My baby quilt wannabe project is on hold because the energy auditor is scheduled to make a million updates in three weeks, all taking place in my craft room. The squares are done, but I need to pull out some fabrics to decide how to sash them. Any thoughts? When I can get to my stash again, I’ll let you know.

That leaves the Dreaded Dining Room Chairs Redo — Part 2. I have a gorgeous dining room set that includes a buffet, a smaller table with drawers, a dining room table with six chairs, and a liquor cabinet. The set was my Aunt Diane’s forever, then my mom and dad’s, then my Aunt Diane’s again, and now mine. Auntie actually tells me that it was her friend Barb’s first, so I am guessing it is a nice antique vintage.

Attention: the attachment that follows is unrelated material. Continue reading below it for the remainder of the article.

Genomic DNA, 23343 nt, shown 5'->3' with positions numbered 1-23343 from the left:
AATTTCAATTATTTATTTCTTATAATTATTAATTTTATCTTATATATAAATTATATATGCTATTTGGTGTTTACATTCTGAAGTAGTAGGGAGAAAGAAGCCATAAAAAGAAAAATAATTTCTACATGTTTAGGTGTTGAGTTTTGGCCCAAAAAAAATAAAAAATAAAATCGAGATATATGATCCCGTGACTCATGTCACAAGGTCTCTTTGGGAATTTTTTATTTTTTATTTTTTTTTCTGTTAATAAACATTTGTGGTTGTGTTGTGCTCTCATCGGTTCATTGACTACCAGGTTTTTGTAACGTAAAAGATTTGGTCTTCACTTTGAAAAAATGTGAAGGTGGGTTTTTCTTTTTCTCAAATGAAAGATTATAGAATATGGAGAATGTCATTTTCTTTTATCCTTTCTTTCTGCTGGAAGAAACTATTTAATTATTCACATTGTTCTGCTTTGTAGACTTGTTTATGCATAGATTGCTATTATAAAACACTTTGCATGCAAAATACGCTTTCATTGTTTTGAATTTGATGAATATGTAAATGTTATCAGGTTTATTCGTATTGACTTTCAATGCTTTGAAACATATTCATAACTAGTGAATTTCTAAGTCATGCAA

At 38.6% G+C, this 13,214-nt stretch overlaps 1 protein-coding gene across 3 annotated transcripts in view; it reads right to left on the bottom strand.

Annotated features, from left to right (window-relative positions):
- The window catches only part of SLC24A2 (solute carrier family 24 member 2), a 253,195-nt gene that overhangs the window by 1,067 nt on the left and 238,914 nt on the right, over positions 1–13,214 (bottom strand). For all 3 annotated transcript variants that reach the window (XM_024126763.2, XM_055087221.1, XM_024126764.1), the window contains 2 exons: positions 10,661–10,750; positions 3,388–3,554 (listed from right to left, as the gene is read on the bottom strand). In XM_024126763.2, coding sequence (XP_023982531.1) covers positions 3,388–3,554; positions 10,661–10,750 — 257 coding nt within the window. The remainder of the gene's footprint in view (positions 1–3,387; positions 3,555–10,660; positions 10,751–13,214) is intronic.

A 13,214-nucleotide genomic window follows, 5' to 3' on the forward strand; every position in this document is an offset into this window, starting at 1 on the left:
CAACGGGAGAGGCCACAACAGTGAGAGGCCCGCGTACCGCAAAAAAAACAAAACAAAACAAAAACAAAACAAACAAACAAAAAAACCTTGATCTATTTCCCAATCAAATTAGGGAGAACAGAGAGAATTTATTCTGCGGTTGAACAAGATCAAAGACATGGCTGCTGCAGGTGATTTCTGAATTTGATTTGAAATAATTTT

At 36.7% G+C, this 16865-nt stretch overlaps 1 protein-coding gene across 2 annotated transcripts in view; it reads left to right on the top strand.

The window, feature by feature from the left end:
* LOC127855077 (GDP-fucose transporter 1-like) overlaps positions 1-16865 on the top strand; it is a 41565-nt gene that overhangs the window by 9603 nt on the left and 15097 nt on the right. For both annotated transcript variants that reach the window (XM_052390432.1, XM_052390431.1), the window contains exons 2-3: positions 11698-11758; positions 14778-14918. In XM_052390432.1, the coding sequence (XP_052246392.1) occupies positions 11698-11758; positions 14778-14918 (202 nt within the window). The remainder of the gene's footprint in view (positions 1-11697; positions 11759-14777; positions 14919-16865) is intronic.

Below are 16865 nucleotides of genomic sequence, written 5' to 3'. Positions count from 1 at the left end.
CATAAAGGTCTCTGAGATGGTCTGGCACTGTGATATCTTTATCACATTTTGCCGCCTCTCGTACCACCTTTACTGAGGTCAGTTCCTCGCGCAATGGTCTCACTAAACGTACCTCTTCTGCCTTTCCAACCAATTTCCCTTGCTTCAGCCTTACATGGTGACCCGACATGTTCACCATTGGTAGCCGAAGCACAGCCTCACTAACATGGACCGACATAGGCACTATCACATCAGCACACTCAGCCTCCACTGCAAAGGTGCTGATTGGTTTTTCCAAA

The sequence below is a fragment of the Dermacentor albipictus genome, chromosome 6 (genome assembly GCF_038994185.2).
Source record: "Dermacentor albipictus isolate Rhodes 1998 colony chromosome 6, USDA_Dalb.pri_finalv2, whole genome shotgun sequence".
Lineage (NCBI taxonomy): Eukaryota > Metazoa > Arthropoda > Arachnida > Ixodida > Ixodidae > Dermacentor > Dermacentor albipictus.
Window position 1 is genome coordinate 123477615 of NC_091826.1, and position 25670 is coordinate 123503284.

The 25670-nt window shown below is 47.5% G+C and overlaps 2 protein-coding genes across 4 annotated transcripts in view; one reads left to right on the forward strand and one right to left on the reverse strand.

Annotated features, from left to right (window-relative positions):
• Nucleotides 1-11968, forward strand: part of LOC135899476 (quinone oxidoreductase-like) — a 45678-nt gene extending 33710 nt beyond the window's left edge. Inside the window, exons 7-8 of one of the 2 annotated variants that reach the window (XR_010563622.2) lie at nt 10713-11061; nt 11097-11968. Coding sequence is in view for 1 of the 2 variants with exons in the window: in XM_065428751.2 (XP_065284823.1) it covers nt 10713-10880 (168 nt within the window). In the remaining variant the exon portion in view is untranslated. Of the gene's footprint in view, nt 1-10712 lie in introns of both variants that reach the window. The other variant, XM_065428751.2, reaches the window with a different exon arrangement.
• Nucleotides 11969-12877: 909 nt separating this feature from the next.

Liquor cabinet

I re-covered the chairs when they came to me about 10 years ago. No big deal. Unscrew the seat from the legs, wrap new fabric around, staple in place, re-screw seat back on legs. Easy.

Recently it became quite clear that the fabric needed replacing again. My child is not a neat eater, so the chairs were very stained. In addition, the front edges of a few chairs were worn completely through to the fabric layer below. Not to worry, I thought. I borrowed a staple gun from my friend Richard from The Authentic Experience, pulled out some fabric from my stash and went about unscrewing the seats from the base.

That's a lot of fabric layers

There were three layers of fabric on the seats now, and hardly a place to put new staples. And since the last layer was worn through, I thought a next layer might look uneven or wear more quickly in the bare spots. So I began pulling out old staples and tearing off layers of fabric.